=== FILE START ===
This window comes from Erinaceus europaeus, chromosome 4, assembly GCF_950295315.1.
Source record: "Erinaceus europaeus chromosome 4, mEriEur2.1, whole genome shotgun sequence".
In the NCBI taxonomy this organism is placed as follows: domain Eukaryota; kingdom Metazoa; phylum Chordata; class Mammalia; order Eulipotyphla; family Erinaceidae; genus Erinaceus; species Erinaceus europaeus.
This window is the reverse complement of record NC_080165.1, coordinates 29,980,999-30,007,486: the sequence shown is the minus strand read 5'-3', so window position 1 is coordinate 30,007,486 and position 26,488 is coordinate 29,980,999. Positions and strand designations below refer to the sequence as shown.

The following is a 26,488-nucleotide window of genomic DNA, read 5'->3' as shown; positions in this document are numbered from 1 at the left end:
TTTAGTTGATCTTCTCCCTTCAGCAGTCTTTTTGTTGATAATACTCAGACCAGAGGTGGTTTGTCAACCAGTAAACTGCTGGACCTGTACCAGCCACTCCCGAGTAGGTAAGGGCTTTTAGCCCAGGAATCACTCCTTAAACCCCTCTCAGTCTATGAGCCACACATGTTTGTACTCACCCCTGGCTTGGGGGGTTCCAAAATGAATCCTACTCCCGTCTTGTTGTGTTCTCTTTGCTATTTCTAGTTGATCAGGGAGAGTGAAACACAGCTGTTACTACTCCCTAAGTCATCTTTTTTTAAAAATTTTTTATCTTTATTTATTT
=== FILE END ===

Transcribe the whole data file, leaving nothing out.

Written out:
This window comes from Erinaceus europaeus, chromosome 4, assembly GCF_950295315.1.
Source record: "Erinaceus europaeus chromosome 4, mEriEur2.1, whole genome shotgun sequence".
In the NCBI taxonomy this organism is placed as follows: domain Eukaryota; kingdom Metazoa; phylum Chordata; class Mammalia; order Eulipotyphla; family Erinaceidae; genus Erinaceus; species Erinaceus europaeus.
This window is the reverse complement of record NC_080165.1, coordinates 29,980,999-30,007,486: the sequence shown is the minus strand read 5'-3', so window position 1 is coordinate 30,007,486 and position 26,488 is coordinate 29,980,999. Positions and strand designations below refer to the sequence as shown.

The following is a 26,488-nucleotide window of genomic DNA, read 5'->3' as shown; positions in this document are numbered from 1 at the left end:
TTTAGTTGATCTTCTCCCTTCAGCAGTCTTTTTGTTGATAATACTCAGACCAGAGGTGGTTTGTCAACCAGTAAACTGCTGGACCTGTACCAGCCACTCCCGAGTAGGTAAGGGCTTTTAGCCCAGGAATCACTCCTTAAACCCCTCTCAGTCTATGAGCCACACATGTTTGTACTCACCCCTGGCTTGGGGGGTTCCAAAATGAATCCTACTCCCGTCTTGTTGTGTTCTCTTTGCTATTTCTAGTTGATCAGGGAGAGTGAAACACAGCTGTTACTACTCCCTAAGTCATCTTTTTTTAAAAATTTTTTATCTTTATTTATTT